The story below is a childish fiction. Turkey gives nothing, certainly not to real Kurds who they are wiping out in military action inside Turkey, Iraq and Syria and who they someday hope to attack inside Iran as well.
The real story is the 12,000 tanker trucks that have been delivering oil to Turkey from Iraq, from both Kurdish held regions that contain oil that belongs to the Baghdad government and ISIS held regions that contain oil that belongs to the Baghdad government.
Kurdistan isn’t a country, it is a region of Iraq. It owns no oil, but for years the Kurds in Erbil have been selling other peoples oil and then failing to deliver.
Now that they are partnering with ISIS, they are finally delivering oil and getting paid by Turkey and ISIS. Half of the money below is their commission from ISIS.
Turkey provides Kurdistan Region with $200 million emergency fund
The Kurdistan Region has received $200 million from Turkey as an emergency fund to help it deal with the shortfall in its budget brought on by damage to its pipeline from Kirkuk to Ceyhan.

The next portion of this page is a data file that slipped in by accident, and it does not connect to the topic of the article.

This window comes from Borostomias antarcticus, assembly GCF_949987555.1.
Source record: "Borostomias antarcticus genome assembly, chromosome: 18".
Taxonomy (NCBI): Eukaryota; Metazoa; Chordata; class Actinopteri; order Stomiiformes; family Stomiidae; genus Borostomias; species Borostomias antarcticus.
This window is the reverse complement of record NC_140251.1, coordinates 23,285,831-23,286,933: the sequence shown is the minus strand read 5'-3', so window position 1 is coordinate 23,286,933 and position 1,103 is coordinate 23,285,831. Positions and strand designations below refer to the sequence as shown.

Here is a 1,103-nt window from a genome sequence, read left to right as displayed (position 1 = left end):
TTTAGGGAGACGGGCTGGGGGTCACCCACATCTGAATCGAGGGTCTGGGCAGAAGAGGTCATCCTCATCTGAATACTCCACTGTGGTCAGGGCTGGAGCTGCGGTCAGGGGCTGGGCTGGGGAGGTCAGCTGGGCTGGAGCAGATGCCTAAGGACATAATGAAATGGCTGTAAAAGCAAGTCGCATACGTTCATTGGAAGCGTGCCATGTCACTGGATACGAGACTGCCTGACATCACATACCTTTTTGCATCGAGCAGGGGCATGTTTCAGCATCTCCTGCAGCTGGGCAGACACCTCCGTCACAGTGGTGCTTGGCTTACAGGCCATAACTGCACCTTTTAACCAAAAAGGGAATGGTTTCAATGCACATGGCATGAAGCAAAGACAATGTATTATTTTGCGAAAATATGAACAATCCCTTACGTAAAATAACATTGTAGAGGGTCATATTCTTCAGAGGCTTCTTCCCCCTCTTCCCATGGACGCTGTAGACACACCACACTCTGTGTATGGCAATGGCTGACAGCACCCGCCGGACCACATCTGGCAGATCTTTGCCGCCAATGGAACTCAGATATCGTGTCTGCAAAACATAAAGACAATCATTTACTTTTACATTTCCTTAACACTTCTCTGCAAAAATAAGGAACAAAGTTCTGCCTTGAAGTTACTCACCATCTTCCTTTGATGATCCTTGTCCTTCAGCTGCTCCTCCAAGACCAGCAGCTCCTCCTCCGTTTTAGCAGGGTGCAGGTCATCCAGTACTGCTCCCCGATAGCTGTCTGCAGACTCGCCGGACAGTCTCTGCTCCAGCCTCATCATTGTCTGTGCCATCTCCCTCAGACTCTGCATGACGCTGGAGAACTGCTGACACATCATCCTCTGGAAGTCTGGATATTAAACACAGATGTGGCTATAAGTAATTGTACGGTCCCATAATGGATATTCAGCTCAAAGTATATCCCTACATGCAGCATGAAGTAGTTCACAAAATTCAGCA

“An emergency aid transfer has been sent to the KRG [Kurdistan Regional Government] this week. The pipeline was pumping 600,000 per day and the halt has deprived the KRG of an important source of revenue,” a source in the industry told Reuters on Friday.
Turkey blamed the bombing of the pipeline on the Kurdistan Workers Party (PKK) and said on Thursday that its recent military operation against the group in the town of Idil in Sirnak province has enabled it to secure the pipeline. They consequently believe that it will take at least another week to repair it.
Erbil currently depends heavily on oil revenues to fund its enormous public sector work force. However the bombing of the pipeline in southeastern Turkey’s Kurdish-majority region, which is again mired in violence, saw the export of oil come to a standstill.
Indeed this outage has left the KRG with a mere $233 million for the month of February. This is less than one-third what is needed to cover its public sector expenses.
This adds to the woes of the region which has had to deal with the worldwide fall in the price of oil, the war against Islamic State and the influx of internal refugees seeking sanctuary and shelter.